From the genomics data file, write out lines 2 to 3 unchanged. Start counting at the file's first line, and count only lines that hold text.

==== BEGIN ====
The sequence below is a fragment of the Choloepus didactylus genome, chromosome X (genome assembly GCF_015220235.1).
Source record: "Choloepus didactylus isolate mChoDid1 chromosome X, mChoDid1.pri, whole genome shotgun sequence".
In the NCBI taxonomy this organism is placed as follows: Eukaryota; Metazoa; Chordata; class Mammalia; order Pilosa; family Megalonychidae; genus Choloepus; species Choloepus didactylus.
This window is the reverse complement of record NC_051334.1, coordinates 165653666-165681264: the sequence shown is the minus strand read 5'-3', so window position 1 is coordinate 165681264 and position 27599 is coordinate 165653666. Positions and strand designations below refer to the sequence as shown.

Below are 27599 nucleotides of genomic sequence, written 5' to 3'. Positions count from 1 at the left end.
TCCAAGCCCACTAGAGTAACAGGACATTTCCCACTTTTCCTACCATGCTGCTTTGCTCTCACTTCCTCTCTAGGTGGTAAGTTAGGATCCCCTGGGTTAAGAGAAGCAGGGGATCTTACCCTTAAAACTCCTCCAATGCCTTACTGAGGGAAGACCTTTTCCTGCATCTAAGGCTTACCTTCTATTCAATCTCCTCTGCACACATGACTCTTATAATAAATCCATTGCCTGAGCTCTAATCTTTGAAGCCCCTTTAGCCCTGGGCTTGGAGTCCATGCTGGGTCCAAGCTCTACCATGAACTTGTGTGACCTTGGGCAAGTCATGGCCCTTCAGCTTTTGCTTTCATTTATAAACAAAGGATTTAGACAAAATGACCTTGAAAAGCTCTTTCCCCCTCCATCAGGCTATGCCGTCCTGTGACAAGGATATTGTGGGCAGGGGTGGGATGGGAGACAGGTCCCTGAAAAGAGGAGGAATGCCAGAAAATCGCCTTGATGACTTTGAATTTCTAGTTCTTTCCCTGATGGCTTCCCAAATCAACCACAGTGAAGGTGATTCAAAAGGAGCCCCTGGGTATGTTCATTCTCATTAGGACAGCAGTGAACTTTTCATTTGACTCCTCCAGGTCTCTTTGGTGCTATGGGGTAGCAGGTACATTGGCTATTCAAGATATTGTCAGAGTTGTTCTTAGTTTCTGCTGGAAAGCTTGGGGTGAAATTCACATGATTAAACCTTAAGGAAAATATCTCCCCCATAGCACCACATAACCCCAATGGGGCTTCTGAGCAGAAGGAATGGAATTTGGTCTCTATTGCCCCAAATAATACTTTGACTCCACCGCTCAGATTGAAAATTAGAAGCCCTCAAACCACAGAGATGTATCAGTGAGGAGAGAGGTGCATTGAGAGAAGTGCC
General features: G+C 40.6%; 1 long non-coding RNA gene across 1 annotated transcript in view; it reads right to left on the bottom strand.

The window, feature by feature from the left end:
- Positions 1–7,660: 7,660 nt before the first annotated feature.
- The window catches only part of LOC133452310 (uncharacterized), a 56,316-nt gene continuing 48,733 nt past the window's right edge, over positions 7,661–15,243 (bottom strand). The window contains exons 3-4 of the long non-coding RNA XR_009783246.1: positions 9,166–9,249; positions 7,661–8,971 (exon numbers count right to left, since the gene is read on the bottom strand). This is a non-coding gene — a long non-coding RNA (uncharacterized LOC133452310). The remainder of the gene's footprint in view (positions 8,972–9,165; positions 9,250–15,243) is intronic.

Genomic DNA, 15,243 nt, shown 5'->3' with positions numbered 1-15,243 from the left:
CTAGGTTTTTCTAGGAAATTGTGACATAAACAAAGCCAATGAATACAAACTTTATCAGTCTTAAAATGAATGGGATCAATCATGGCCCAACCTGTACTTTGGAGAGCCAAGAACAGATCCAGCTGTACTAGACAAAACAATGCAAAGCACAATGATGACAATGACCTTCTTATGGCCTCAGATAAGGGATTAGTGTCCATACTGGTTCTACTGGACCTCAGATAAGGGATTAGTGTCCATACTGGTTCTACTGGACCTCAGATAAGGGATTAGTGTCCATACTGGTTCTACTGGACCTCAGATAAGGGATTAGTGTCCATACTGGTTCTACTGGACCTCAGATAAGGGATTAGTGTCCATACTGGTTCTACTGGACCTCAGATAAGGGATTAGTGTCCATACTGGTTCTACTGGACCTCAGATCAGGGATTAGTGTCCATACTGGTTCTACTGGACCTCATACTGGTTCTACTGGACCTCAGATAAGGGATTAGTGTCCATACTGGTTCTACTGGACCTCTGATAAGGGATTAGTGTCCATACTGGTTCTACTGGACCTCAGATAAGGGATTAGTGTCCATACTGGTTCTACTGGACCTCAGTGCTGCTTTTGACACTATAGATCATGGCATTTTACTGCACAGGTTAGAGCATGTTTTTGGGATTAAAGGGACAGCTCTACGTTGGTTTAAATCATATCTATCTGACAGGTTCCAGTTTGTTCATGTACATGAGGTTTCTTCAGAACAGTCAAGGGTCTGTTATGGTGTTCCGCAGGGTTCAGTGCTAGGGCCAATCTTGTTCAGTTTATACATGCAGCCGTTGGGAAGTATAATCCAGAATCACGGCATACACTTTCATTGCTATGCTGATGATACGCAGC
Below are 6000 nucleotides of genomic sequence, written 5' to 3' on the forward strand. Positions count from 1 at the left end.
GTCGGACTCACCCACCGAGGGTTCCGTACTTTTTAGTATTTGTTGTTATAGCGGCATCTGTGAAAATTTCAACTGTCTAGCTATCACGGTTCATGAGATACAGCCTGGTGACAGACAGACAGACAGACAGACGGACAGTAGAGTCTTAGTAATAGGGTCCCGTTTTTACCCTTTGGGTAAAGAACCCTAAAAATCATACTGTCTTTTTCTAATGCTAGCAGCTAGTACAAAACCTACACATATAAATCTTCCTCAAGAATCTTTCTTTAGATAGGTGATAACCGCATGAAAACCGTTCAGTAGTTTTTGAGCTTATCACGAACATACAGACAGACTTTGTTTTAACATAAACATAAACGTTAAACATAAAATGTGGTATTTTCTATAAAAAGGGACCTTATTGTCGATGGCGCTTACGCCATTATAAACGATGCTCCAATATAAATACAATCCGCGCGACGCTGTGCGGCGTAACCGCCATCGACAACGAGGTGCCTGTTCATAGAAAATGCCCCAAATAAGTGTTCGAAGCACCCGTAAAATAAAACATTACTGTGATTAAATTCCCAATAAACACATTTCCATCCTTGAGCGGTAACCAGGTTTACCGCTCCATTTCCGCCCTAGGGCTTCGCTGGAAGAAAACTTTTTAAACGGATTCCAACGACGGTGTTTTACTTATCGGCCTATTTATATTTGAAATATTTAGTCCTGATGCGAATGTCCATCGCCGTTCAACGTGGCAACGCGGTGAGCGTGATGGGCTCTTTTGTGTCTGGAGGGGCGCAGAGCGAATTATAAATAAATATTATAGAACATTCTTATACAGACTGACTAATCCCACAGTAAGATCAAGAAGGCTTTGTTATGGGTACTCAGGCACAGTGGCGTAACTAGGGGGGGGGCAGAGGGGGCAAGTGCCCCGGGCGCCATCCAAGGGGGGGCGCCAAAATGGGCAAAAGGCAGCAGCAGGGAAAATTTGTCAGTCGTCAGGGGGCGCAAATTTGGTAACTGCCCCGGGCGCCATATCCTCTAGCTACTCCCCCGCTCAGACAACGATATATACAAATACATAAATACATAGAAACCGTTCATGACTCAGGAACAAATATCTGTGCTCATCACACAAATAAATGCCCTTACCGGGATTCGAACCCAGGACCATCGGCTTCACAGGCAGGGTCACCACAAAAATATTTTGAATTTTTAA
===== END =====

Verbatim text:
Source record: "Choloepus didactylus isolate mChoDid1 chromosome X, mChoDid1.pri, whole genome shotgun sequence".
In the NCBI taxonomy this organism is placed as follows: Eukaryota; Metazoa; Chordata; class Mammalia; order Pilosa; family Megalonychidae; genus Choloepus; species Choloepus didactylus.